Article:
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AFL-CIO to workers: Fight AI with one hand behind your back


Last December, the AFL-CIO announced a collaboration with Microsoft. In exchange for not opposing AI, Microsoft promised to take a neutral position on further unionization by its workers. 

The problem with this new partnership is that the AFL-CIO is asking workers to fight with one hand behind their backs while Microsoft enters the ring with an armed robot at its side.  

The agreement will result in Microsoft literally schooling workers and unions about why AI is good for them, informing workers when AI is forced on them, and lobbying together to support AI.  

For the AFL-CIO, the main prize was the company’s promise to remain neutral when more Microsoft workers unionize. So far there has been one neutrality agreement with 376 Communications Workers of America workers at the Microsoft owned ZeniMax game company.  

The agreement avoided a National Labor Relations Board  representation election but has not yet resulted in a first contract after nearly a year of bargaining. So far, the only agreement has been that Microsoft will inform members of ZeniMax Workers United-CWA when it uses AI and bargain the impacts on them. In addition, 23 of 77 temp workers have been converted into full-time permanent employees and the remaining temps promised full-time jobs once an agreement is ratified. Ordinarily, changing employment status during bargaining would be considered an unfair labor practice.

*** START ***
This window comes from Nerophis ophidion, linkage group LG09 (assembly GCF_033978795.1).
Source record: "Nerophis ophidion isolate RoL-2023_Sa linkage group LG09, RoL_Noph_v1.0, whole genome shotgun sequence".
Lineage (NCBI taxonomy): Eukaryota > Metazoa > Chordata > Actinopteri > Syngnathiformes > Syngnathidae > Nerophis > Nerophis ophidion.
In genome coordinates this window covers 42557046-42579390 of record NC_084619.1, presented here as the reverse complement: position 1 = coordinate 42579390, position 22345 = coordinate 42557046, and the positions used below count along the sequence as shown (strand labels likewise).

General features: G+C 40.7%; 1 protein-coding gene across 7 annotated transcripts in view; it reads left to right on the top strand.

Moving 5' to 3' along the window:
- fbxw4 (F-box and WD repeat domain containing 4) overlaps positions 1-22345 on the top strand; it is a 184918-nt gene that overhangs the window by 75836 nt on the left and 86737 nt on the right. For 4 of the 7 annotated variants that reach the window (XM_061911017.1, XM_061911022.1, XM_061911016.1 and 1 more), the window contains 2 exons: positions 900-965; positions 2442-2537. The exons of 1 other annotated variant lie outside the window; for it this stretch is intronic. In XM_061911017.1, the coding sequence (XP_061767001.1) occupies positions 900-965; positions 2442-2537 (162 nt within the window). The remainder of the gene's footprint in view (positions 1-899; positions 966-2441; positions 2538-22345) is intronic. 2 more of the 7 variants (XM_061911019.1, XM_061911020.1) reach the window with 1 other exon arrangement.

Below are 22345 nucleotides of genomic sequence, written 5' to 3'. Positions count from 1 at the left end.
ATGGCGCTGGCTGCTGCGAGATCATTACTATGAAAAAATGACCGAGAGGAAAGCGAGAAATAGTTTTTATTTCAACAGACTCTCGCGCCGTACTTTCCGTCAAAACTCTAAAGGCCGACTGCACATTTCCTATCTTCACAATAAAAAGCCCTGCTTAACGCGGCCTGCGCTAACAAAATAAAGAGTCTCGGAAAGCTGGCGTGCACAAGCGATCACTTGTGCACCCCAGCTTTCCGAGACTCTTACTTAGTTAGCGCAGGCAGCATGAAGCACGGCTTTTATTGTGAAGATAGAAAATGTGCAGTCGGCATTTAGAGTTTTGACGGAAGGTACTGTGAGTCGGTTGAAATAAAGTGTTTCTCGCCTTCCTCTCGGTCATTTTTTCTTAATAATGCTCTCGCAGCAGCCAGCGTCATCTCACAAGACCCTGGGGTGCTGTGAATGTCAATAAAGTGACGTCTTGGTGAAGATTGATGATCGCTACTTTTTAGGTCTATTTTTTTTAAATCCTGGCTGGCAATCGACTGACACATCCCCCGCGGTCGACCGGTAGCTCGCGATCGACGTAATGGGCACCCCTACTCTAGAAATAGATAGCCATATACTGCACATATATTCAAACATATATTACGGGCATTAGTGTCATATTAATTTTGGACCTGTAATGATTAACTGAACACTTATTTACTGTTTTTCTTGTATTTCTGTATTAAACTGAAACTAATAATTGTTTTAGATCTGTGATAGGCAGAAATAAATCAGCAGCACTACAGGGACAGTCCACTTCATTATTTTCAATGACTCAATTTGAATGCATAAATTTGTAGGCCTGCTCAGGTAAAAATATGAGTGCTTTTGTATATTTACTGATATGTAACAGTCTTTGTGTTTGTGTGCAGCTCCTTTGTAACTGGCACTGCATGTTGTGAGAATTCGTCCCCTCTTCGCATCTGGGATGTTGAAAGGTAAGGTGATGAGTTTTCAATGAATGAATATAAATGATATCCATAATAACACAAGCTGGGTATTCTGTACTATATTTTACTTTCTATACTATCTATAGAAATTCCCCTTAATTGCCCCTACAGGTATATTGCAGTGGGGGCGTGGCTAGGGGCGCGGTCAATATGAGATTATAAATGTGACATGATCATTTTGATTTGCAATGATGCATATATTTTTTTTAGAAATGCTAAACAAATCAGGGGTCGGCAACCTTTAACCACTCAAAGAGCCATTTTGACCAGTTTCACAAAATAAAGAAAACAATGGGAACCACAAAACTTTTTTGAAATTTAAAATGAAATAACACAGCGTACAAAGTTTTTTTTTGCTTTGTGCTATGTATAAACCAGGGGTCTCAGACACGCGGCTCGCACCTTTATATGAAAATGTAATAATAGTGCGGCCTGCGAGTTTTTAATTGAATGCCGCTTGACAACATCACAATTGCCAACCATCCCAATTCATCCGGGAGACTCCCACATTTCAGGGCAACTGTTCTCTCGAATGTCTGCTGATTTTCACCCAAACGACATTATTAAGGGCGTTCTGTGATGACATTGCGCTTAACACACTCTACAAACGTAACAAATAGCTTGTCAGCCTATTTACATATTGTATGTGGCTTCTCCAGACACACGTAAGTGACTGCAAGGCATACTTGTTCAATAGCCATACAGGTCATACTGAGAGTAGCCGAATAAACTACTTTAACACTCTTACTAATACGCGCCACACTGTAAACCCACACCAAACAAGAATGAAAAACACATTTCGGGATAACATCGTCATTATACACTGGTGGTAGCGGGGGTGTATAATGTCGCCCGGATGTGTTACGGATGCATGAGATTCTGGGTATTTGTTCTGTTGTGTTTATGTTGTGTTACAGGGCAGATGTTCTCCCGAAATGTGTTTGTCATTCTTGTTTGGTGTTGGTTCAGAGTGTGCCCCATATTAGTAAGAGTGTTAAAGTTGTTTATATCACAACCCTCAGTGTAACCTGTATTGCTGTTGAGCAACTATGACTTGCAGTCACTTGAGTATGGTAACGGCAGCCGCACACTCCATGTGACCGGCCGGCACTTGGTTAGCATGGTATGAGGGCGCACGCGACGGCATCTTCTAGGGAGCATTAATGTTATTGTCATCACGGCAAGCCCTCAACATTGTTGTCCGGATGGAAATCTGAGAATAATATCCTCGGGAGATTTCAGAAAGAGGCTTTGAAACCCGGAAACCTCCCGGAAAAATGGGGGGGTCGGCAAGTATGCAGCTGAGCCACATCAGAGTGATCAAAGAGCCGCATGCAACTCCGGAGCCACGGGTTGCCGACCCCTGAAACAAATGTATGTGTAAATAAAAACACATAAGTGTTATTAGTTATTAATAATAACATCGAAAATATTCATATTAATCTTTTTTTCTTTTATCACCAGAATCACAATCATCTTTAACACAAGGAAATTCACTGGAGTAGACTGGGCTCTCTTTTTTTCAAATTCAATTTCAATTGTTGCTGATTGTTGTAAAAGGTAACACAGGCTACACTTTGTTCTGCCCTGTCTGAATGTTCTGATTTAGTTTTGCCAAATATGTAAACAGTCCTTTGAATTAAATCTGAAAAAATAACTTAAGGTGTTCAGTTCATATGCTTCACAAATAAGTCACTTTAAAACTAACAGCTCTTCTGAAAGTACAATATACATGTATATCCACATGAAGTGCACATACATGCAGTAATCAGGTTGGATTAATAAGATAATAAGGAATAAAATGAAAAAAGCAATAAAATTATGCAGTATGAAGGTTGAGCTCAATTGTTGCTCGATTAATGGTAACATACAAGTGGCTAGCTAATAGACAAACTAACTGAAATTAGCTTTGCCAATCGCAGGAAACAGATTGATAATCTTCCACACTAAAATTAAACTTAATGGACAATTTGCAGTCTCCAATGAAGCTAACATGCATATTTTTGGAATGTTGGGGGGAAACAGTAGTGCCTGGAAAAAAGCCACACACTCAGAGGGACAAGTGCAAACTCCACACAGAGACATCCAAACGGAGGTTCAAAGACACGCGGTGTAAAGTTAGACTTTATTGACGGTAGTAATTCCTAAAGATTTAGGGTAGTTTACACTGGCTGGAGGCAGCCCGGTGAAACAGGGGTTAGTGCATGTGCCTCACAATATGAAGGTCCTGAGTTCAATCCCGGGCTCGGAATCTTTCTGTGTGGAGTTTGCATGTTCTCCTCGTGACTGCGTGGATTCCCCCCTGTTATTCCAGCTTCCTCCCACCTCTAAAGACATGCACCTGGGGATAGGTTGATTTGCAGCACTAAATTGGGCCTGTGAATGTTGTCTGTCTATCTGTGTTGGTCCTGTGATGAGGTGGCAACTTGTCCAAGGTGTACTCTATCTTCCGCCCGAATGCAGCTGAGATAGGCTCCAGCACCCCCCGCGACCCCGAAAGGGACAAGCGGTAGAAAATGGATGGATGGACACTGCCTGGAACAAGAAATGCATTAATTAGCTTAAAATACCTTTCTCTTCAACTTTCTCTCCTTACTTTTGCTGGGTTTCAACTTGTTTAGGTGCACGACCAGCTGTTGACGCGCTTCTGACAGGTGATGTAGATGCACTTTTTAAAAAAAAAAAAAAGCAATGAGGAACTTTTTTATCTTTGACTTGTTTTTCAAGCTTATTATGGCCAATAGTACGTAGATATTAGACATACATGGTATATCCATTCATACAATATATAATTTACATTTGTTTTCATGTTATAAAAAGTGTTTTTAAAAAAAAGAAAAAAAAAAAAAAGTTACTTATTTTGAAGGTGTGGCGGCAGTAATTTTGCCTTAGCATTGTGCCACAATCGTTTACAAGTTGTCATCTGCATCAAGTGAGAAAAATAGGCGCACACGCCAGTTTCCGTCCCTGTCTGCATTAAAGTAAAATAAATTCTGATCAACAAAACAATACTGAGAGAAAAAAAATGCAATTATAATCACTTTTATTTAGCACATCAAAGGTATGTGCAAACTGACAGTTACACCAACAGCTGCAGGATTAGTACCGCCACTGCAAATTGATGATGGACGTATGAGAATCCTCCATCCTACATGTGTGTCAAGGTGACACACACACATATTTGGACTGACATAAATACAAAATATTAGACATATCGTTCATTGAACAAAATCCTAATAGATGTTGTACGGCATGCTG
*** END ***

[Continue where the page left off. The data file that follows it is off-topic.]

The AFL-CIO and CWA have proved to be cheap dates for the multinational corporation. Microsoft has about 220,000 employees worldwide, 120,000 of them in the U.S. This means the new union has a membership of only .0017 percent of Microsoft’s employees.  

Microsoft has tamed the federation at the perfect time. The AFL-CIO promises to snuggle with AI at just the moment when workers are fighting AI in Hollywood, the New York modeling industry, hotels and tech. This is a huge payday for Microsoft, which is the largest investor in OpenAI, the inventor of the widely used ChatGPT. 

This agreement is historical in yet another way. It is a historical capitulation to the boss when a string of studies shows AI will likely de-skill and even replace hundreds of millions of workers in the next few years. The workers most at risk of deskilling or being made obsolete are those in law, health care, administrative support, writing, art and education.  

Thanks to sci-fi movies and books, we commonly think of AI as humanoid machines that will outsmart humanity and obliterate us. But current “generative” AI, which can create something new based on its capacity to make decisions, predict outcomes and solve problems, is becoming an advanced tool that will be used alongside human workers. Like all previous tools, it will be used to de-skill and replace parts or all of the work we do and get us to produce more for less wages.